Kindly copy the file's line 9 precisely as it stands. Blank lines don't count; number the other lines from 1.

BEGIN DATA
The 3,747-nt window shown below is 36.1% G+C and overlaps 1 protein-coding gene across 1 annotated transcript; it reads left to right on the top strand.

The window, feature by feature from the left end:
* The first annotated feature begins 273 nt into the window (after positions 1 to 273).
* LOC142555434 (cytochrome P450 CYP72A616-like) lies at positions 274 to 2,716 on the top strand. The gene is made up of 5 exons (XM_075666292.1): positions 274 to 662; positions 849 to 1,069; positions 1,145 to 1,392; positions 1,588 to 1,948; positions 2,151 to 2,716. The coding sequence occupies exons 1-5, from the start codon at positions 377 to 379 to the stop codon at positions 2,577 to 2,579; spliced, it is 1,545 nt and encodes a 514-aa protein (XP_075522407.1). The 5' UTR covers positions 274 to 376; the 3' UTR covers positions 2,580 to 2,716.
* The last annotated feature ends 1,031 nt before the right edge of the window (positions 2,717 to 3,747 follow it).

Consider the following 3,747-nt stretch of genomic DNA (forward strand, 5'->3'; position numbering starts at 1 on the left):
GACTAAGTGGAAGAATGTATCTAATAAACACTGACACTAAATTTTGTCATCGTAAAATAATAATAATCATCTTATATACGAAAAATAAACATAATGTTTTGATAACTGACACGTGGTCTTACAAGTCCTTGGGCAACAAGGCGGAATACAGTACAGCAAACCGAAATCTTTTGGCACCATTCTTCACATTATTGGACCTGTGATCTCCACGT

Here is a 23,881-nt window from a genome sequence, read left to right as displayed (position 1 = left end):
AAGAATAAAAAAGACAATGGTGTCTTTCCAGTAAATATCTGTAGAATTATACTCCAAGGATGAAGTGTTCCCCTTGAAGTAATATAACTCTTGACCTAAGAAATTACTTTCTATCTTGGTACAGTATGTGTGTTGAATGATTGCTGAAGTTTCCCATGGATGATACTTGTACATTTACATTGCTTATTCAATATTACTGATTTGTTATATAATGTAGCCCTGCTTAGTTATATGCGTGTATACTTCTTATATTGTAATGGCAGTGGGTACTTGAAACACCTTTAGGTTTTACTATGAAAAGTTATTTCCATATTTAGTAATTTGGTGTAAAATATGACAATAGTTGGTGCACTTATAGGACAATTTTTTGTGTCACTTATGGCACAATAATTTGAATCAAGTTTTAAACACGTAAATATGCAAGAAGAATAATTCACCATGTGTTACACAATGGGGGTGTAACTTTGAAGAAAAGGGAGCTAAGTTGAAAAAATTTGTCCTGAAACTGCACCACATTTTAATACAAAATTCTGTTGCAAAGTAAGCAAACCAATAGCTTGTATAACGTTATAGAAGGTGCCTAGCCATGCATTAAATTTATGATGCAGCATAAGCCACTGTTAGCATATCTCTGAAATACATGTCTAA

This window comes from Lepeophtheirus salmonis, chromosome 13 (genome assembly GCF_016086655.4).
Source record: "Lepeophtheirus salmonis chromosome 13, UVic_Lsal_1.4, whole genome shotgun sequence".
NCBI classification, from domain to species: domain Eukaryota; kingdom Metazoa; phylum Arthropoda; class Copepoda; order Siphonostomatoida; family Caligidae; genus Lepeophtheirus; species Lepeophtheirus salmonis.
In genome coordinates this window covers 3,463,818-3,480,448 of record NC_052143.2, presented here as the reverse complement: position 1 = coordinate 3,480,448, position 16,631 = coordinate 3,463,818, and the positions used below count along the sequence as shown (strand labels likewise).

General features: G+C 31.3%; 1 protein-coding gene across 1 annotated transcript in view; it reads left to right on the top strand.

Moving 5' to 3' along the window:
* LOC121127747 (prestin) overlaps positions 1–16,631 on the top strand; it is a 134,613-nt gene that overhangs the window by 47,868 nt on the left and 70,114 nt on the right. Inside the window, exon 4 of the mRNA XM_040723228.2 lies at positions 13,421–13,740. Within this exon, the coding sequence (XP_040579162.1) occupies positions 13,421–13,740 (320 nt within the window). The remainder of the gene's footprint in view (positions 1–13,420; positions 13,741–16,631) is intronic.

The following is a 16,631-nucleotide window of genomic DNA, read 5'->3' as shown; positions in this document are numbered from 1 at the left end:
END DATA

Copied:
AAGAATAAAAAAGACAATGGTGTCTTTCCAGTAAATATCTGTAGAATTATACTCCAAGGATGAAGTGTTCCCCTTGAAGTAATATAACTCTTGACCTAAGAAATTACTTTCTATCTTGGTACAGTATGTGTGTTGAATGATTGCTGAAGTTTCCCATGGATGATACTTGTACATTTACATTGCTTATTCAATATTACTGATTTGTTATATAATGTAGCCCTGCTTAGTTATATGCGTGTATACTTCTTATATTGTAATGGCAGTGGGTACTTGAAACACCTTTAGGTTTTACTATGAAAAGTTATTTCCATATTTAGTAATTTGGTGTAAAATATGACAATAGTTGGTGCACTTATAGGACAATTTTTTGTGTCACTTATGGCACAATAATTTGAATCAAGTTTTAAACACGTAAATATGCAAGAAGAATAATTCACCATGTGTTACACAATGGGGGTGTAACTTTGAAGAAAAGGGAGCTAAGTTGAAAAAATTTGTCCTGAAACTGCACCACATTTTAATACAAAATTCTGTTGCAAAGTAAGCAAACCAATAGCTTGTATAACGTTATAGAAGGTGCCTAGCCATGCATTAAATTTATGATGCAGCATAAGCCACTGTTAGCATATCTCTGAAATACATGTCTAA